All good things must end, and Sunday of Bonnaroo always opens with a note of sadness as everyone realizes the music will soon be over and real life is beckoning. The day was especially low-key for me, as there were far fewer acts I wanted to see today than on any other. As it turned out, that just made room for more discoveries, the first of which was Ladytron. Indie electro-pop can get real tiresome real fast, but their disco beats and repetitive dual-female vocals added a gothic Nine Inch Nails touch that kept each song interesting and unique, creating a hipster dance party for the small but appreciative crowd. The industrial beats and the peppy vocals were a great start to the day, but one can only imagine how much fun the set would be as a light-show late-night.
After wandering by the incredible blandness of Wallflowers frontman (and Bob’s son) Jakob Dylan, I quickly decided that Robert Randolph’s Revival was where the action was at. Backed by a funk band with three pedal steel players, Randolph topped the rest with wild solos, jumping atop his chair and inviting a bevy of girls onstage to dance along as he played blues and Bo Diddley covers. The highlight of the show was definitely the encore though, where T-Bone Burnett came out for some blues improv. Though Burnett contributed next to nothing, Randolph used the opportunity to riff on some blues lyrics, repeating the line “T-Bone’s listening to some music” (or something similar) before eventually throwing in “T-Bone’s listening to some…KANYE SUCKS” that drew the biggest cheer I heard all weekend. After speaking a bit about how disrespectful that was for a performer to act like West, the crowd broke into a joyous “Kanye sucks” chant that felt purifying after the previous night’s frustration. This chant would be theme of the day, as other performers from Rogue Wave to Broken Social Scene referenced the disaster and every random “Fuck Kanye!” yell all day drew huge cheers. Seeing the unifying power of the anti-Kanye attitude among attendants almost made last night worth it.
The acoustic performance by Larry Campell, Jackie Greene, Phil Lesh, and Theresa Williams (Larry’s wife) was amazingly uncrowded for a set featuring Lesh, one of Bonnaroo’s premier performers, but that just meant good spots were easy to come by. Unfortunately, those who did show up were only rewarded with confusion on the part of roadies as they and the artists wandered around, apparently unclear on how to set up this one-off performance, leading to a long delay. The set was mostly worth the wait, opening with “Friend of the Devil” and going through one song after the other. Jackie Greene took the lead on most vocals, but seemed to be the least interesting one of the bunch as Lesh, determined not to become the leader of this ensemble, did so little as to render himself useless. Being that anonymous seemed disrespectful to a crowd mostly there to see him in the first place, and as one song bled into the next the foursome never quite hit the chemistry that would have kept the set entertaining. Many other than the most zonked-out hippies wandered away.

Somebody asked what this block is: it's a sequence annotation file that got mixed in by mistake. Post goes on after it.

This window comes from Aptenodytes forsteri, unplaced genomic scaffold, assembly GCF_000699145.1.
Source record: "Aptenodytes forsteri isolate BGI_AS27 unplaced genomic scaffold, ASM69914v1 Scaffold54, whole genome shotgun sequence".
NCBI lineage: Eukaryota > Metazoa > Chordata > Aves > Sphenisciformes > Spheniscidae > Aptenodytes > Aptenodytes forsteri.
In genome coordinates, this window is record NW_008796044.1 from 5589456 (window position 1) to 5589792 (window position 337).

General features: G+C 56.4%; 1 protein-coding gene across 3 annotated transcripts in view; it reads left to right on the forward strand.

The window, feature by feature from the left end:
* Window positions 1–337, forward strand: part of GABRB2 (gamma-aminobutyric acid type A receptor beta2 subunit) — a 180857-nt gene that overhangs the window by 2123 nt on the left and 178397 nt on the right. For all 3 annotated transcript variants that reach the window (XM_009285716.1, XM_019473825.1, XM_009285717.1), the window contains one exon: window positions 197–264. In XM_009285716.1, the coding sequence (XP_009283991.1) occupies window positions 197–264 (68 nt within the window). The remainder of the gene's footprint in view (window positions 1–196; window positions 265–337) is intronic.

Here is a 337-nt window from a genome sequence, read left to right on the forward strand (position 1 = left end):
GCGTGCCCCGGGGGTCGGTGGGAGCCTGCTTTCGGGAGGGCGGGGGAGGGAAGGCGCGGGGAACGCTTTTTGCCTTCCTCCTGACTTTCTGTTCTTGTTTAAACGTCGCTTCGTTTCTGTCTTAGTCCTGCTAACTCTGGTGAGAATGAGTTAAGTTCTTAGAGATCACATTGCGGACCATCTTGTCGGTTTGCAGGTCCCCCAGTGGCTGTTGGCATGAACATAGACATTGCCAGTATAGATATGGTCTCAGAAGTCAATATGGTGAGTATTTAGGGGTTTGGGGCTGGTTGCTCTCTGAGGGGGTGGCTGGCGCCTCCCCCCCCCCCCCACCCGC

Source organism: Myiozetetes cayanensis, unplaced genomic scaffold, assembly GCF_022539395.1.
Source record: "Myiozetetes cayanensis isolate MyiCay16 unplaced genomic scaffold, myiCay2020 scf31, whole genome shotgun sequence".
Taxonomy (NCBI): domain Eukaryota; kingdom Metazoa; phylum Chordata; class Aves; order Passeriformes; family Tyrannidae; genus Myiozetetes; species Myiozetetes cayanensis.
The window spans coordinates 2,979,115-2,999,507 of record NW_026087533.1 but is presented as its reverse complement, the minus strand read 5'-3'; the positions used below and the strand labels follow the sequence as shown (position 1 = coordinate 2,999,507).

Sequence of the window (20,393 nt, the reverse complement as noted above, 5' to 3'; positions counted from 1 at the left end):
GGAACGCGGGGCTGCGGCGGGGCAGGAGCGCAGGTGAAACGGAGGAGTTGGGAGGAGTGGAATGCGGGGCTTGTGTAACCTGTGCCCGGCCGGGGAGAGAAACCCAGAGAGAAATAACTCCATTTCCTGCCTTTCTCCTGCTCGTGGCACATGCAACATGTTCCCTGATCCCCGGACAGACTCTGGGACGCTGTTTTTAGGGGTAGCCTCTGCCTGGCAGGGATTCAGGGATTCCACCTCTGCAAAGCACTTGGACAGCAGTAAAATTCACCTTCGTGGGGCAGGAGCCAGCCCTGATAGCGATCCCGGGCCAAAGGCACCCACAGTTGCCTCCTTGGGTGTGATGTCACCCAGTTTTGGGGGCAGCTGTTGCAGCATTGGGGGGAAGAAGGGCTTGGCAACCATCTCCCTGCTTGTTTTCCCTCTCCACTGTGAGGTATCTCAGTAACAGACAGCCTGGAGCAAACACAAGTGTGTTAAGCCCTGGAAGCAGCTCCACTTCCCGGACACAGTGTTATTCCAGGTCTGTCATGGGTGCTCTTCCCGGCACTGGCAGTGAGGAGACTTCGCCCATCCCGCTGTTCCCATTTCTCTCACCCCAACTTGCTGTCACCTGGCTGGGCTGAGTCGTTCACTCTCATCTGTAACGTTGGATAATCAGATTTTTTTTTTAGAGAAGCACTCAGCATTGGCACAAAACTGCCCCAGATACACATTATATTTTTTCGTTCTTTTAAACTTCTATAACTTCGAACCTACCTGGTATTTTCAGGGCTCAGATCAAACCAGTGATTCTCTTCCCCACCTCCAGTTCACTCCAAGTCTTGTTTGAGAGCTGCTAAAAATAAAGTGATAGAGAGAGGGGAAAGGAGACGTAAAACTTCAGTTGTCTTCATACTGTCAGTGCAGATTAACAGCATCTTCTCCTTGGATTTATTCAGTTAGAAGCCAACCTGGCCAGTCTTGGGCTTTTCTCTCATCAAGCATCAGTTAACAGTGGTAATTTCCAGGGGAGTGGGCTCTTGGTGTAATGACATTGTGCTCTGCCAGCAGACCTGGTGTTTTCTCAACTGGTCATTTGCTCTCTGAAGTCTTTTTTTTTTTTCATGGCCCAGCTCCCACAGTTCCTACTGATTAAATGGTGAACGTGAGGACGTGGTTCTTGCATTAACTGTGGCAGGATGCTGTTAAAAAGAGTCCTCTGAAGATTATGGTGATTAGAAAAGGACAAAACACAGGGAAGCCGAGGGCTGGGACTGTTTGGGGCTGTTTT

This just gave people like me a chance to check-out a far better set, Solomon Burke’s soul explosion. He sat up in his throne doing hit after hit (many not his own) in an all-request show. Like Randolph, he invited up a series of back-up dancers from the audience for singalongs like “Mustang Sally” and “Down in the Valley”. His smoothly dressed R&B group laid down the horn-based funk in a way that would have done the Dap-Kings proud. The only downside of the show was not strictly Burke’s fault, but his massive size (he’s well over 300 pounds) led to a need to be ministered to by one of his young backing singers, who mopped his forehead and gave him water with overtones so unavoidably sexual that the whole scene surely induced awkward collar-pulls from others besides me. Though a hell of a performer, in the midst of the party you can’t help feeling bad for someone too large to move independently.
For my final show of the weekend (no interest in headliner Widespread Panic), Robert Plant and Alison Krauss could not have been a better cool down. Their tight harmonies and smooth-lounge backing lulled you to sleep before rousing you back awake with a trademark Plant yelp or country-blues Zeppelin cover like “Black Dog”. To translate the theater show into the larger open-air setting the highs were made higher and the lows lower, replacing the album’s subtlety with attention-grabbing extremes. This worked on some songs, like a rocked-out take on Townes Van Zandt’s “Nothing,” but others like the Tom Waits cover “Trampled Rose” lost something when nuance was replaced by Krauss blasting your eardrums off like a bad Joan Baez impersonator. The interplay between the two was the clear highpoint of the show, most notable when it was missing. Krauss had quite a few solo slots of songs I assumed were her own that were so country-bland you couldn’t help peering into the wings hoping for Plant’s reappearance. If Zeppelin’s rumored Bonnaroo showing didn’t materialize, Plant’s tasteful but passionate performance provided a perfect capstone to the weekend.